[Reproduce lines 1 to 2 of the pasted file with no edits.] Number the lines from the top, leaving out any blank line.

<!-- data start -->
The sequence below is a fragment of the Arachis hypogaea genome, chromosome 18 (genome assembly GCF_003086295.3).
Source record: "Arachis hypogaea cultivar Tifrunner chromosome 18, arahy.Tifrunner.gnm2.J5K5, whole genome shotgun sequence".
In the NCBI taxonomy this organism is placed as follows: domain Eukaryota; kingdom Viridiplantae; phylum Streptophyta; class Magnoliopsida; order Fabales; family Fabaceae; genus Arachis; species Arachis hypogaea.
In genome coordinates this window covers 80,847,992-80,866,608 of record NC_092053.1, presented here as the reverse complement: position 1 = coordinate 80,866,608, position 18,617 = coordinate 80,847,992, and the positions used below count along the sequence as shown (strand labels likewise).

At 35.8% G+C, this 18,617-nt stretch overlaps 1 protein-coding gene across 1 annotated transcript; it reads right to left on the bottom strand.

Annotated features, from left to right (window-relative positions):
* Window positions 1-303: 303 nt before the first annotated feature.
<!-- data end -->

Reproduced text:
The sequence below is a fragment of the Arachis hypogaea genome, chromosome 18 (genome assembly GCF_003086295.3).
Source record: "Arachis hypogaea cultivar Tifrunner chromosome 18, arahy.Tifrunner.gnm2.J5K5, whole genome shotgun sequence".